DURHAM, N. C. — Across the globe, women typically have a longer lifespan than men. There are many theories as to why, but a recent study suggested that women may deal with hardship better than men and are more likely to survive extreme crises.
A research team comprised of Duke University and University of Southern Denmark scientists analyzed mortality data going back 250 years to arrive at their conclusions.
They found that, perhaps surprisingly, the life expectancy gap in times of great stress and hardship showed an advantage for females as early as infancy. In other words, they say female infants are hardier and more resilient than males, particularly during trying times.
The authors focused on seven populations in which the life expectancy was 20 years or less for one or both sexes. Among those populations were African slaves working in the United States and Trinidad in the early 1800s; famine victims in Sweden, Ireland, and the Ukraine in the 18th, 19th, and 20th centuries and Icelanders suffering from the measles epidemics of 1846 and 1882.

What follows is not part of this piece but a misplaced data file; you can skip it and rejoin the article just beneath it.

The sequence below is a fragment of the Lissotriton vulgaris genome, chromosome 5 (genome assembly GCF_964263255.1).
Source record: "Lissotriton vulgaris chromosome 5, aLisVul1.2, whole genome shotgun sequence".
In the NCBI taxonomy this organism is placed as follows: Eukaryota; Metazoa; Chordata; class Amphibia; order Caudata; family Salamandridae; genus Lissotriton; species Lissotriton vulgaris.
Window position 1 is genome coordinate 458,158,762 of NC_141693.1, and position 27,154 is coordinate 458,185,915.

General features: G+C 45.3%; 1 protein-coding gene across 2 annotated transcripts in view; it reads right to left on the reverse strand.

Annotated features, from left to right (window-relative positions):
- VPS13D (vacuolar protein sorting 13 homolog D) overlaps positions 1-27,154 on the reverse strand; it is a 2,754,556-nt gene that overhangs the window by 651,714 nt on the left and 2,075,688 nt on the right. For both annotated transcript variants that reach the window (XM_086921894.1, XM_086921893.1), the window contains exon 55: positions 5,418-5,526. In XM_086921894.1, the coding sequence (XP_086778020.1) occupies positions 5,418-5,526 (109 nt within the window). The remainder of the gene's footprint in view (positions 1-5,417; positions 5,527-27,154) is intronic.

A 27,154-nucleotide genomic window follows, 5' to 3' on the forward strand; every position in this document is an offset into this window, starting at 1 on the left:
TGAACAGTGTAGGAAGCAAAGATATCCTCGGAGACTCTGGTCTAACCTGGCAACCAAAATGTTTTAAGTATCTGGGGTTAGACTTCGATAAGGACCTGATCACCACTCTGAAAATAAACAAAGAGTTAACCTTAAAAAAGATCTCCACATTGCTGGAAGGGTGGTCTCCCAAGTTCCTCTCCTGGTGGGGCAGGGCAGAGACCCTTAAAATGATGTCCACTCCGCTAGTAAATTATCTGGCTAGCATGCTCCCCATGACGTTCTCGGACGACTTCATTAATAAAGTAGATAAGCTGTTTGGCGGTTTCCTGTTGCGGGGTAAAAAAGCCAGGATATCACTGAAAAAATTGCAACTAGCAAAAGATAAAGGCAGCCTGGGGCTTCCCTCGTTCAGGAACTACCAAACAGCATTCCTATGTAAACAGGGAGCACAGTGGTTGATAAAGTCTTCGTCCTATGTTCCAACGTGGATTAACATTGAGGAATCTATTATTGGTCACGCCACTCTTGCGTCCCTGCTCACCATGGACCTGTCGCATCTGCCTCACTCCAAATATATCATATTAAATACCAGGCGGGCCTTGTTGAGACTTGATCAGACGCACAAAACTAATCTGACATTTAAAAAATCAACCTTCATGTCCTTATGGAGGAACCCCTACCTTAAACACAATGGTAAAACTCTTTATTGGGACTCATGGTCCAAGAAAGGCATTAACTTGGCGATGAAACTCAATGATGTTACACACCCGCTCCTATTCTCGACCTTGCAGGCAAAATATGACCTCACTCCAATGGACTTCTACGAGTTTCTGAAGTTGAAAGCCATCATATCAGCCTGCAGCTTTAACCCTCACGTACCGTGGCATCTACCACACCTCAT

In each of these horrible historical periods in which children were dying exceptionally young, bringing life expectancy rates down to miserable levels, women still lived longer than men by six months to as much as four years on average. For example, girls born during the Ukrainian famine that struck in 1933 lived 10.85 years on average, while boys lived 7.3 years — a 50% difference.
The results of this new research introduces new notions that the gap between the life expectancy of girls and boys is not entirely because of behavioral and social differences between the sexes, such as risk-taking and violence. Instead, there may be something to the notion that biology holds the key to women being more resilient. The authors point to estrogen as an example because of the hormone’s ability to boost women’s immune system.
“The hypothesis that the survival advantage of women has fundamental biological underpinnings is supported by the fact that under very harsh conditions females survive better than males even at infant ages when behavioral and social differences may be minimal or favor males,” the researchers write.
The study was published January 8, 2018 in Proceedings of the National Academy of Sciences.